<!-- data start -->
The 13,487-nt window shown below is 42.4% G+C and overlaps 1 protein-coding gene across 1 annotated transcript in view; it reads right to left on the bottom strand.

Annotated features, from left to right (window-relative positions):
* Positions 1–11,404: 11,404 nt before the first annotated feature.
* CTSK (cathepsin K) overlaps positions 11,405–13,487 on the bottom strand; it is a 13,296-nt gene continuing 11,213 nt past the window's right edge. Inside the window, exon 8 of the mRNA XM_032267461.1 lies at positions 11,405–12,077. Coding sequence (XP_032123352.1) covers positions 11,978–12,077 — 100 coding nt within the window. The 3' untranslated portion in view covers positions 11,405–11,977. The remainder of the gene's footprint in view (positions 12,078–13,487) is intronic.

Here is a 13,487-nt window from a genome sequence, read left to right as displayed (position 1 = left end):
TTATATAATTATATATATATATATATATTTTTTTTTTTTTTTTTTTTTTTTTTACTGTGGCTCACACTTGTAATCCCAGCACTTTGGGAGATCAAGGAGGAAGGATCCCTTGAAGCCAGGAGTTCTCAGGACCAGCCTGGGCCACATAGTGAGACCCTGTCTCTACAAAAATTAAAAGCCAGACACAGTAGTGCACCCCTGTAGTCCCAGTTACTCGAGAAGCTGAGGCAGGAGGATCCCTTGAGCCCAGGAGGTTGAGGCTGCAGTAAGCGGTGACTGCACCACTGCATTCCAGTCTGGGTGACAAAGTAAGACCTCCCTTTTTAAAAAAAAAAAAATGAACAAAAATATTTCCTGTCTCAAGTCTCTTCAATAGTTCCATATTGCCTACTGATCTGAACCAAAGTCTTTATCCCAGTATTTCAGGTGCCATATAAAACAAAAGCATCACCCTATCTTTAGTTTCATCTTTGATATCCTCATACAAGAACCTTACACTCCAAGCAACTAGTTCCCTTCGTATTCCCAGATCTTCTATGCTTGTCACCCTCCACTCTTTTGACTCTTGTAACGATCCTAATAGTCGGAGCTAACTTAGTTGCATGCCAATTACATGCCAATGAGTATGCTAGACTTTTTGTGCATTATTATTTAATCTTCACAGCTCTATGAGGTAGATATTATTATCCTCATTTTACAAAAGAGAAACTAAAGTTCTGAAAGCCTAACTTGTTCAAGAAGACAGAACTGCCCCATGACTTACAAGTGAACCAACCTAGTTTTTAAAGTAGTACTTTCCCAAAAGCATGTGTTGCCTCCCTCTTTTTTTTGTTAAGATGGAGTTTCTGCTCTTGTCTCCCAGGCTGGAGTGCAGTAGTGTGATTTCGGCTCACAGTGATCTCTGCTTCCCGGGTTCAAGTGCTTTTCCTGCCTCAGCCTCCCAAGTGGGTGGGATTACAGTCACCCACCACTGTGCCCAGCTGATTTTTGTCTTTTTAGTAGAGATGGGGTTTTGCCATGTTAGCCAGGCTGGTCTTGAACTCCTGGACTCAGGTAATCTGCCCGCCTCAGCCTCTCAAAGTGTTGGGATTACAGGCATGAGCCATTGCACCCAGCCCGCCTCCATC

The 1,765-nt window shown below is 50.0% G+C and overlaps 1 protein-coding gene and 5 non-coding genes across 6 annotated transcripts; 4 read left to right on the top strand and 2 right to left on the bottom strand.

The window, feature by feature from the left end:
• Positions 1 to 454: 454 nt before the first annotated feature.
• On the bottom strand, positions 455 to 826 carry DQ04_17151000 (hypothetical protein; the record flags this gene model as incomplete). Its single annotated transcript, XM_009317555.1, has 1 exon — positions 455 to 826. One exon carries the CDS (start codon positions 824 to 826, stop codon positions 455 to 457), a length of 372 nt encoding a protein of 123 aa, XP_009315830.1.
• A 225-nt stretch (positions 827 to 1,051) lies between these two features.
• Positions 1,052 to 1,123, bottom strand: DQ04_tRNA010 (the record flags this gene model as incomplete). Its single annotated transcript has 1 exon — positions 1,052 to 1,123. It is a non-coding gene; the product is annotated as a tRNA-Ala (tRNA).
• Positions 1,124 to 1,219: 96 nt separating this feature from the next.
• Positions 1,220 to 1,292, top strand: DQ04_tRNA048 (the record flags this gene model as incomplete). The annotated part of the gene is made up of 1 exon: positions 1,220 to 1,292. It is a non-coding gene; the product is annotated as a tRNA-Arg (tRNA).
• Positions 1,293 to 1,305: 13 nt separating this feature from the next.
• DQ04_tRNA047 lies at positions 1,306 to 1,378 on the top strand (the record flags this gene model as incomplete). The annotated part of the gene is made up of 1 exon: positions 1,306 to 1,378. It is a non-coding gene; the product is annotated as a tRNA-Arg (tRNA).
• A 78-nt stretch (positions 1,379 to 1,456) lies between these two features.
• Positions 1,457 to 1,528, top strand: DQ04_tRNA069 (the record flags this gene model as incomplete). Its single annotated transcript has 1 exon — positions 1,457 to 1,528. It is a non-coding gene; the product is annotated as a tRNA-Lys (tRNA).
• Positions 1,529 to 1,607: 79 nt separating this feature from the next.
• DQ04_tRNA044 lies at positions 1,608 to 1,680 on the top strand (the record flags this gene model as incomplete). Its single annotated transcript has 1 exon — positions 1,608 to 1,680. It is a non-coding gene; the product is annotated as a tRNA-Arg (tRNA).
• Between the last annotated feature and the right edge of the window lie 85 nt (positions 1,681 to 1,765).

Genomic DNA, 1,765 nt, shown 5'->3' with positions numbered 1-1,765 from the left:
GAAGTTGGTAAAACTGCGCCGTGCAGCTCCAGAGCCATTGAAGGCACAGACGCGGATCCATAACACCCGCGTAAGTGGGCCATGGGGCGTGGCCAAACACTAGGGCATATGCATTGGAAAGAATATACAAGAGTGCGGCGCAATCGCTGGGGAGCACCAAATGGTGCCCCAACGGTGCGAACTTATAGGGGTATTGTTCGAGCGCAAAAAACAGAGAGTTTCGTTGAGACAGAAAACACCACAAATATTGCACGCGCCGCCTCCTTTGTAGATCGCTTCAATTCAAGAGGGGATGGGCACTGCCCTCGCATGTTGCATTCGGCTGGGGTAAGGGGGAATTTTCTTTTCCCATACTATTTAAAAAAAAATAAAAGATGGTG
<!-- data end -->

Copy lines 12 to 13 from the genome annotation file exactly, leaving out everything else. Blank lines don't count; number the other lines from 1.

• Positions 1,052 to 1,123, bottom strand: DQ04_tRNA010 (the record flags this gene model as incomplete). Its single annotated transcript has 1 exon — positions 1,052 to 1,123. It is a non-coding gene; the product is annotated as a tRNA-Ala (tRNA).
• Positions 1,124 to 1,219: 96 nt separating this feature from the next.